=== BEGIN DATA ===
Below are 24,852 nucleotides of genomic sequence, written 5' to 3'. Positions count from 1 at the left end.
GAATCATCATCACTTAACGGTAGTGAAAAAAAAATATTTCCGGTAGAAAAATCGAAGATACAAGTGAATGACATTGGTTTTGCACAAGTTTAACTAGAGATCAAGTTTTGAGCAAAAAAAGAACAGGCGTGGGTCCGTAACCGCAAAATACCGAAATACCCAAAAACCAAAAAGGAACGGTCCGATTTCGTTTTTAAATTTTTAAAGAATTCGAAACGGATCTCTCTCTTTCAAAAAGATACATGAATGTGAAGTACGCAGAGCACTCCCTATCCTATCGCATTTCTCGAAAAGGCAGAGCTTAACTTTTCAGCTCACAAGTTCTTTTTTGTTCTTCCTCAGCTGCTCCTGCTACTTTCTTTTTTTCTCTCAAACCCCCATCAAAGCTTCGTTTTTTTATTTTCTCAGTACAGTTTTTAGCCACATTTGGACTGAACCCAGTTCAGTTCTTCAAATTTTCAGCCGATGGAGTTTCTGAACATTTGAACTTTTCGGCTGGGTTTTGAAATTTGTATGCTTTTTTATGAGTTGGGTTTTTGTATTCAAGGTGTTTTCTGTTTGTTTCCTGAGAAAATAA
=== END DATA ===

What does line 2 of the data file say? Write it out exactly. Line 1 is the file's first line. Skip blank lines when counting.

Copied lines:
GAATCATCATCACTTAACGGTAGTGAAAAAAAAATATTTCCGGTAGAAAAATCGAAGATACAAGTGAATGACATTGGTTTTGCACAAGTTTAACTAGAGATCAAGTTTTGAGCAAAAAAAGAACAGGCGTGGGTCCGTAACCGCAAAATACCGAAATACCCAAAAACCAAAAAGGAACGGTCCGATTTCGTTTTTAAATTTTTAAAGAATTCGAAACGGATCTCTCTCTTTCAAAAAGATACATGAATGTGAAGTACGCAGAGCACTCCCTATCCTATCGCATTTCTCGAAAAGGCAGAGCTTAACTTTTCAGCTCACAAGTTCTTTTTTGTTCTTCCTCAGCTGCTCCTGCTACTTTCTTTTTTTCTCTCAAACCCCCATCAAAGCTTCGTTTTTTTATTTTCTCAGTACAGTTTTTAGCCACATTTGGACTGAACCCAGTTCAGTTCTTCAAATTTTCAGCCGATGGAGTTTCTGAACATTTGAACTTTTCGGCTGGGTTTTGAAATTTGTATGCTTTTTTATGAGTTGGGTTTTTGTATTCAAGGTGTTTTCTGTTTGTTTCCTGAGAAAATAA